This video explains how consumers weigh the pros and cons of competing options within a product category in order to choose a winner.
- How many products did you decide to buy within the past day or two. In each case, essentially you were solving a problem. That's because every consumer decision we make is a response to a problem. Of course the type and scope of these problems varies enormously. Your needs range from simple physiological priorities such as quenching your thirst, to whether you'll spend your hard earned money on a television to abstract intellectual or aesthetic quandary such as choosing a college major.
Or perhaps what to wear to that Beyonce concert on Saturday night. Because some purchase decisions are more important than others, the amount of effort we put into each differs. Sometimes the decision making process is almost automatic. We seem to make snap judgements based on very little information. At other times, it resembles a full time job. A person may literally spend days or weeks agonizing over an important purchase such as a new home, a car or even an iPhone versus a Samsung Galaxy.
Given the range of problems we all confront in our lives, clearly, it's difficult to apply a one size fits all explanation to the complexities of consumer behavior. Traditionally, consumer researchers approach decision making from a rational perspective. According to this view, people calmly and carefully integrate as much information as possible with what they already know about a product.
Painstakingly weigh the pluses and minuses of each alternative and arrive at a satisfactory decision. When we make rational decisions, we follow a sequence of steps that we describe as problem recognition, information search, evaluation of alternatives, product choice and post purchase evaluation.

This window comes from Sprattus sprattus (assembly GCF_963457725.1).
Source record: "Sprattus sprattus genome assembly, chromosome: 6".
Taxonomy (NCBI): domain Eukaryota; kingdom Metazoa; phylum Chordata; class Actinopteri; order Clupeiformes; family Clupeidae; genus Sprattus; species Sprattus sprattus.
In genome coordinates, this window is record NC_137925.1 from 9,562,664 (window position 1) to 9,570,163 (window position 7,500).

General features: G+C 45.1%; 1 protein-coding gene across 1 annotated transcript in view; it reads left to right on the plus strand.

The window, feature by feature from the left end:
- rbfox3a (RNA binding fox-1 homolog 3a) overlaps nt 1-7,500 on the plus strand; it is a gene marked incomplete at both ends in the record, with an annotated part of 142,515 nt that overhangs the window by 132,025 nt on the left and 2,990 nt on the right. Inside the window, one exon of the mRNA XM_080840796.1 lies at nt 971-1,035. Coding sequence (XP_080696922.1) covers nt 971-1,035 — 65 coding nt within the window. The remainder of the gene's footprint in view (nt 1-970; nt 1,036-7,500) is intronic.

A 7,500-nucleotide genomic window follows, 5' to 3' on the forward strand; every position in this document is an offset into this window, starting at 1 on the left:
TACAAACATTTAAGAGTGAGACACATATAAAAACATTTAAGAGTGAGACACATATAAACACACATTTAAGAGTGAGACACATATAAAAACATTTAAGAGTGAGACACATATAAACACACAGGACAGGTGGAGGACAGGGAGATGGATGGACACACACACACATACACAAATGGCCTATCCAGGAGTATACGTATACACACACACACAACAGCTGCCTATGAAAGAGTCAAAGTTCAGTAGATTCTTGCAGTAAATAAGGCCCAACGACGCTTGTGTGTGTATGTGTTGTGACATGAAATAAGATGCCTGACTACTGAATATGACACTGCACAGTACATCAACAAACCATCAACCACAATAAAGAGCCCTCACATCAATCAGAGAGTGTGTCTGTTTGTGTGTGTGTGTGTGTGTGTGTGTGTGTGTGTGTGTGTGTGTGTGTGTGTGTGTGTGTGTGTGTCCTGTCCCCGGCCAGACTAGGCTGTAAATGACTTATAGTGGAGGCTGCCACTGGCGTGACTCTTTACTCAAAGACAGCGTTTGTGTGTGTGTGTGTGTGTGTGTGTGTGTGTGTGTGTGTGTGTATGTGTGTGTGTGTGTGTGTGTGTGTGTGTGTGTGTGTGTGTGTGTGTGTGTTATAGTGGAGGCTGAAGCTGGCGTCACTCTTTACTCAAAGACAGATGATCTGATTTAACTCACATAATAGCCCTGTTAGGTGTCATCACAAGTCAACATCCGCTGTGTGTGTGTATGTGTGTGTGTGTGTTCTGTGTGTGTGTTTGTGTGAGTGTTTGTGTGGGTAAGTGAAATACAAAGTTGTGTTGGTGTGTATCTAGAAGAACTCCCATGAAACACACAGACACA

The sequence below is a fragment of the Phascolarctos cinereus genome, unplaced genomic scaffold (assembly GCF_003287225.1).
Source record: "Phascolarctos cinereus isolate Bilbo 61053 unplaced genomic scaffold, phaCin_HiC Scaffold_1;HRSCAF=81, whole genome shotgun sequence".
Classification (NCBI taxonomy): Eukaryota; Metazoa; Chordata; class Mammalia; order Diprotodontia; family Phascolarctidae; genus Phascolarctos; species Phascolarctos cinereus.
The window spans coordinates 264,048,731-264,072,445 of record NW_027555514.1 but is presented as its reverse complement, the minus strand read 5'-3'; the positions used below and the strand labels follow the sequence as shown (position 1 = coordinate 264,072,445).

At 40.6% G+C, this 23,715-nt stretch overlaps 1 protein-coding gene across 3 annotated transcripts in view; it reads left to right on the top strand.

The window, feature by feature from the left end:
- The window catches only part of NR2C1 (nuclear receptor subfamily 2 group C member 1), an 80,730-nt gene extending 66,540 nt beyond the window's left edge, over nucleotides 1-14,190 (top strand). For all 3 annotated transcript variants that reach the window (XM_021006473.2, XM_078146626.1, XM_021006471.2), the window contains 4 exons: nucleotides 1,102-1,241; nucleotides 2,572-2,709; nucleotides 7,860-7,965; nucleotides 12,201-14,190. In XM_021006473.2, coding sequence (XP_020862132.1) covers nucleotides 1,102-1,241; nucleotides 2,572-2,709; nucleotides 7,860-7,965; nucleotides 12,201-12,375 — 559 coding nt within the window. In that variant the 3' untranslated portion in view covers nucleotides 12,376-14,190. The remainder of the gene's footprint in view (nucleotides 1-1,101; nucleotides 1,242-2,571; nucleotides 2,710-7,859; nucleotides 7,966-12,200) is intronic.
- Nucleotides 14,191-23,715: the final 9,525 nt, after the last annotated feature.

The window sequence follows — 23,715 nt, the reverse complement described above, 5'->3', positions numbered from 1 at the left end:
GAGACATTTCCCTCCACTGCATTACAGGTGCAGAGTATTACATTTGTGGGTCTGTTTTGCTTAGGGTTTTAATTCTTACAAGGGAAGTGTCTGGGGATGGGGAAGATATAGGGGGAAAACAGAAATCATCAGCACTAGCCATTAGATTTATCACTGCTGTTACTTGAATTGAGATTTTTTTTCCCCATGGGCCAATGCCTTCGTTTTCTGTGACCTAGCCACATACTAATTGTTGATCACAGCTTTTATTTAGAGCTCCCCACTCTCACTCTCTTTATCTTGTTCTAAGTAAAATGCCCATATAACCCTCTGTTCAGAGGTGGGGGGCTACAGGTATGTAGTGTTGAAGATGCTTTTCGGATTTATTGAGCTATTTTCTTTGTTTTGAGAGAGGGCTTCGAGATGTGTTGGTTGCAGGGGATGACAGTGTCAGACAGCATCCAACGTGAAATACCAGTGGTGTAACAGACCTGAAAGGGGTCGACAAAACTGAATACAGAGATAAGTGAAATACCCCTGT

Each step represents challenges but also opportunities for marketers. For example, today a huge amount of information search that is step number two, takes place online. So strategies like search engine optimization are crucial to be sure your brand stays in the running. These decision making steps are well and good but common sense tells us, we don't undergo this elaborate sequence every time we buy something.
If we did, we'd spend all day making these decisions. Instead, we often use short cuts to get on with our lives. Social scientists are learning more everyday about how very subtle ques in the environment influence these kinds of decisions. A study of the influence of company logos found that when respondents were exposed to a brief flash of either an Apple or an IBM logo on a screen, their behavior changed even though they weren't even aware they had seen the logo.
Creativity, non-conformity and innovation are traits many consumers associate with the Apple brand. Where as they link tradition, intelligence and responsibility with IBM. Sure enough, those who saw the Apple logo subsequently provided more creative and innovative responses on a task than those who saw the IBM logo. Non of the respondents were aware of the logo's influence on their behaviors.
It's crucial to understand what decisions processes your customers use. If you sell products or services that require a lot of thought, be sure to track how your buyers make their way through the decision making sequence. But, if your products are things people buy habitually, focus more on the subtle ques in the buying situation to steer them your way.
First, learn the importance of consumer behavior in helping us understand when, why, and how purchasing decisions are made. Michael shares how factors such as color, shape, and sound influence our perception of brands and products. He discusses gender identity and products geared towards different genders, as well as how consumer lifestyles, values, and attitudes affect product preferences. Michael also goes into external influences on consumer behavior, covering how groups make decisions and how ideas spread. Finally, Michael explores the role emotion plays in purchase decisions, and how you can structure messages to maximize persuasion.
- Sensory marketing as a strategic tool
- How gender identity can affect product choice
- Personality and brand image
- Decision-making in groups
- Retailing as theater
- How ideas spread through the market
- Persuasive communications
- Influencing consumer behavior